How to Fix Hydrofracking
Hydrofracking’s dangers arise from its lack of regulation. The fluids used in hydrofracking have been known to infiltrate ground water supplies and contribute to air pollution. Companies that use hydrofracking, however, have not been required to disclose which chemicals they use since a 2005 revision of the Energy Policy Act. As a result, local reports of public drinking water contamination have grown exponentially over the last few years. A recent documentary, Gasland, emphasizes the dangers of unregulated hydrofracking. Most controversially, the film shows multiple families lighting their own tap water on fire.
In addition, it has recently been discovered that corruption has kept the Environmental Protection Agency from regulating the hydrofracking industry. A three-part investigative series in the New York Times this March illuminates these problems, which range from censoring of scientific reports by special interests within and outside the E.P.A., to a questionable amendment of the Safe Drinking Water Act that exempted hydrofracking from E.P.A. regulation.
The solution suggested below consists of three parts. First, Congress must reintroduce and push through the Fracturing Responsibility and Awareness of Chemicals (FRAC) Act. The passage of the FRAC Act would allow the E.P.A. to regulate hydrofracking once again by repealing the industry’s recent exemption from the Safe Water Drinking Act. The E.P.A. must regain this power before it can have any hope of regulation. In light of the increased media attention on hydrofracking in the past months, there is no time like the present to attempt to make this act a law.
Second, President Obama should declare a national moratorium on hydrofracking until the release of a new report by the E.P.A. Scheduled for next year, this report will investigate the effects of hydrofracking upon water and air pollution as well as human health. The moratorium would have two beneficial effects. First, it would stop hydrofracking until its effects are properly understood. Second, it would significantly increase the attention given by the national media to hydrofracking. This increased media attention would allow for the dissemination of information on hydrofracking to occur throughout America, thus leading to higher national focus. While a moratorium would obviously have negative effects on employment, it would ultimately be in the best interests of America to eliminate hydrofracking until a clear, objective study has been published.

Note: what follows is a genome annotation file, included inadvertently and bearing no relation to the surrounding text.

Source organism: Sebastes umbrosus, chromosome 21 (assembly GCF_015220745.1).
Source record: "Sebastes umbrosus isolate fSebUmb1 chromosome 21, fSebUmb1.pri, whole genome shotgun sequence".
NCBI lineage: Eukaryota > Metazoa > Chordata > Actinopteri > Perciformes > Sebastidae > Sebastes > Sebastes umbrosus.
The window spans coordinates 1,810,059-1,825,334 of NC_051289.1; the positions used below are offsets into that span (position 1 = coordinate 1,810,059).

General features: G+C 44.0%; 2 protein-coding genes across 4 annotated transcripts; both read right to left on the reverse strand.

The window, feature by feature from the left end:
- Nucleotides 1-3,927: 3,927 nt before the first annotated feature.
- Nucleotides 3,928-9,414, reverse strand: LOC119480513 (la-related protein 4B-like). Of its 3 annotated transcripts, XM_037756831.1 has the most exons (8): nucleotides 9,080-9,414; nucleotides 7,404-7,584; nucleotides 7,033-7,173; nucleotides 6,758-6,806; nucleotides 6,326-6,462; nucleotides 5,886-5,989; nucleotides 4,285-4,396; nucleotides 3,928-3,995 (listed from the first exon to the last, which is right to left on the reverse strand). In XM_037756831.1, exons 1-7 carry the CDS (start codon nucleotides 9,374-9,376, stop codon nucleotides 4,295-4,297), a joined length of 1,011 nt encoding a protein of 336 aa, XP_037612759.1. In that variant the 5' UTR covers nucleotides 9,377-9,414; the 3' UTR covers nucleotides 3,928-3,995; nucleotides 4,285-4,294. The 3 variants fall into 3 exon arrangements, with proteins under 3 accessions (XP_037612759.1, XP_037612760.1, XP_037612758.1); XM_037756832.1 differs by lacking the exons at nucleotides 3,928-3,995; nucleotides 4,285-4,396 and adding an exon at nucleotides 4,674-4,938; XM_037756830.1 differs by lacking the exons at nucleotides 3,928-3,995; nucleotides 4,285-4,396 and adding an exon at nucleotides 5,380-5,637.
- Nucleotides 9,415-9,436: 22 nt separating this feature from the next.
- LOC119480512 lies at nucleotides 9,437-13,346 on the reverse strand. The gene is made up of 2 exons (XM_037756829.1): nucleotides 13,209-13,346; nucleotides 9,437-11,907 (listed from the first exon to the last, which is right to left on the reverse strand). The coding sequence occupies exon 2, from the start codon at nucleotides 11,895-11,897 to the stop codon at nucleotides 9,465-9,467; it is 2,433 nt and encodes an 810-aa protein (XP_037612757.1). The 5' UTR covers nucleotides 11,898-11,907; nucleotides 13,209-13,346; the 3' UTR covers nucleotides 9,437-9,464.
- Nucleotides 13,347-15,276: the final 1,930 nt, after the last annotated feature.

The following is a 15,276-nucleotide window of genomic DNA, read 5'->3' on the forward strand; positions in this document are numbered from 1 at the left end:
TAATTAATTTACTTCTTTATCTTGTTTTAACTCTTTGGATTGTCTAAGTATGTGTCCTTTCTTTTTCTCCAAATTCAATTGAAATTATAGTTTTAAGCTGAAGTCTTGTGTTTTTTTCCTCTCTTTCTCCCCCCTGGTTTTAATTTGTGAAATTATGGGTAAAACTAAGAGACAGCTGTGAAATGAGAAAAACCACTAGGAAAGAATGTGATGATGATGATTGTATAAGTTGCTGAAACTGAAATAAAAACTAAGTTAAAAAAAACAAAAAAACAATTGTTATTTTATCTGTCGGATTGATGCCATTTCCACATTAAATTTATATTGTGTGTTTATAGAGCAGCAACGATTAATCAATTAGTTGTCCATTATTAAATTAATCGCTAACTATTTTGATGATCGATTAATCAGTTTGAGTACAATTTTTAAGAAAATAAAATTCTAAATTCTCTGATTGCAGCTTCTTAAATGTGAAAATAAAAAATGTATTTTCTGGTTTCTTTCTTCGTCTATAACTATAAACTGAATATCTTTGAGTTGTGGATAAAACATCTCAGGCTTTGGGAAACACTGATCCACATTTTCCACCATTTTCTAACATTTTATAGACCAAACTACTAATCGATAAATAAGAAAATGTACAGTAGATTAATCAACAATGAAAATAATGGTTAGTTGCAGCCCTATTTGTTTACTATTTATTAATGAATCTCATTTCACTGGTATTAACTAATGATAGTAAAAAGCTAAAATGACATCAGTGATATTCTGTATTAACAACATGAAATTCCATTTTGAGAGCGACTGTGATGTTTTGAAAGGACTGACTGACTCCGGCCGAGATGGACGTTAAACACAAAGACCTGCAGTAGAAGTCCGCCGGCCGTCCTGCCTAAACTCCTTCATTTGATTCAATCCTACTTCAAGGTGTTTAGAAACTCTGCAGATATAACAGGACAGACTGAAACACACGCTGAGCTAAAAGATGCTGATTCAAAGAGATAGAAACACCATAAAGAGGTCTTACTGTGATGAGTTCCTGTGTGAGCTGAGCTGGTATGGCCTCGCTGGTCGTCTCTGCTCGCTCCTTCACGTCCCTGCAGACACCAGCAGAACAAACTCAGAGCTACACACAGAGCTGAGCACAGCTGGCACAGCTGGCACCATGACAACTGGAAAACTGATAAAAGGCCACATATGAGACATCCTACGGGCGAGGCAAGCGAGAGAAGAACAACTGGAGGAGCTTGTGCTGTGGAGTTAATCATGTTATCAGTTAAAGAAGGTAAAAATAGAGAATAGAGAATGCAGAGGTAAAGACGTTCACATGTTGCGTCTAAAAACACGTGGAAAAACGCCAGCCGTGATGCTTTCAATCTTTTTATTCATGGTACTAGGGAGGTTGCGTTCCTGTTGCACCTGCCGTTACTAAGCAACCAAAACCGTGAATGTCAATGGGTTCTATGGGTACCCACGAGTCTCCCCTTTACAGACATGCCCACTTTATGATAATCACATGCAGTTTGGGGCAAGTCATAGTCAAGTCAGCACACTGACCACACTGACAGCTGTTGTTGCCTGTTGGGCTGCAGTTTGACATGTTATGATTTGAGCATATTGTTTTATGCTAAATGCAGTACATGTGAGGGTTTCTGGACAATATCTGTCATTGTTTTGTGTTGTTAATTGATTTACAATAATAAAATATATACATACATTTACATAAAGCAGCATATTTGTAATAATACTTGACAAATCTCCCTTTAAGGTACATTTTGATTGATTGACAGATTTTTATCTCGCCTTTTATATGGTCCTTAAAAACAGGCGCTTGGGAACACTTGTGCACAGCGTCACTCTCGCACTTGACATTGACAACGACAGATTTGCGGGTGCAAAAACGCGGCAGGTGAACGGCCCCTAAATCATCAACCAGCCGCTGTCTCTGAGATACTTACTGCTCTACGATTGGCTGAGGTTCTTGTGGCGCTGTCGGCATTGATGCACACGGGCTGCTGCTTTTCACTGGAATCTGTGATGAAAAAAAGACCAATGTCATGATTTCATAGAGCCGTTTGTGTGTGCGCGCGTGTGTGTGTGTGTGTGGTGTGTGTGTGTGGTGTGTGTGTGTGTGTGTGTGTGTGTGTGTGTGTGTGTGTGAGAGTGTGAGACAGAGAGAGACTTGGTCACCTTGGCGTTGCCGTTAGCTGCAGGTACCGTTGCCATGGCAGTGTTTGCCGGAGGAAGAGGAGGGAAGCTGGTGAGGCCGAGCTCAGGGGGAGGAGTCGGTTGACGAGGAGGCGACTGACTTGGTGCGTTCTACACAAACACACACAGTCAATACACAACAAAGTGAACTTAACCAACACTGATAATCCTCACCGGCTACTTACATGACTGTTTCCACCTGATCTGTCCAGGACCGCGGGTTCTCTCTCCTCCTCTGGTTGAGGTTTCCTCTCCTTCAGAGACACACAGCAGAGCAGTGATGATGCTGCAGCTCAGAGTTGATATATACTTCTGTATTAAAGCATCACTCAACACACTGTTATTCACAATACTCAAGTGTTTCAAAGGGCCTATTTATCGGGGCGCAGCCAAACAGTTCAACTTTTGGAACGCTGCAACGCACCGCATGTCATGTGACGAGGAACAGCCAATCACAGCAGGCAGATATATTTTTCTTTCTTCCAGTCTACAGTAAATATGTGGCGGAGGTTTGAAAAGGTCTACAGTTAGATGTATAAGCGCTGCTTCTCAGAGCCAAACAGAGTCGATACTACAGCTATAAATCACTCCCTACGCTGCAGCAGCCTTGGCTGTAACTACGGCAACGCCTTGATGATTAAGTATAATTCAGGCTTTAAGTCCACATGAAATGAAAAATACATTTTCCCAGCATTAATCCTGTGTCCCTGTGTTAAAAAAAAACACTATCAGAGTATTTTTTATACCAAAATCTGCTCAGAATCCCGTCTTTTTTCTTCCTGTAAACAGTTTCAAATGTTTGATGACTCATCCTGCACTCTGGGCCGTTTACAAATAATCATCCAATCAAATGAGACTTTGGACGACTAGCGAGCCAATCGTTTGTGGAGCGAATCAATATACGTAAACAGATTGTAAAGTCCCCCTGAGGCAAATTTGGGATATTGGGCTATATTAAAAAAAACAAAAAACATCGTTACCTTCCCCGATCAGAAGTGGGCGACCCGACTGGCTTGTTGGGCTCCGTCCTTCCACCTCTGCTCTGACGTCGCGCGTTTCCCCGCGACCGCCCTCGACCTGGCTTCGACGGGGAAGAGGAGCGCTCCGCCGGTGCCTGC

Finally, America must increase the openness and accountability of these studies. Two avenues should be taken to complete this endeavor. First, the E.P.A. should create a temporary ethics board to analyze the study and make sure of its objectivity. The appointment of members to this board could be a much more transparent process than the study itself, thus allowing for a bipartisan, objective board to be created to investigate the much more complex and closed-door study. Second, the Obama administration should also supply additional funding to certain states, such as Pennsylvania and New York, that have seemingly been most affected by hydrofracking. These states could then create and release independent reports on hydrofracking. Such reports would create multiple perspectives. They would also, if their findings match that of the E.P.A., increase the accountability of the report and help give us a comprehensive picture of the effects of hydrofracking.
In summary, the field of hydrofracking has much mystery surrounding it. The lack of accountability on the part of natural gas companies and the presence of corruption within the E.P.A., however, allow this mystery to go unexamined. As such, a three-pronged strategy of passing the FRAC Act, declaring a moratorium on hydrofracking, and increasing the transparency of scientific studies on hydrofracking, would allow for the effects of hydrofracking to ultimately be determined and dealt with.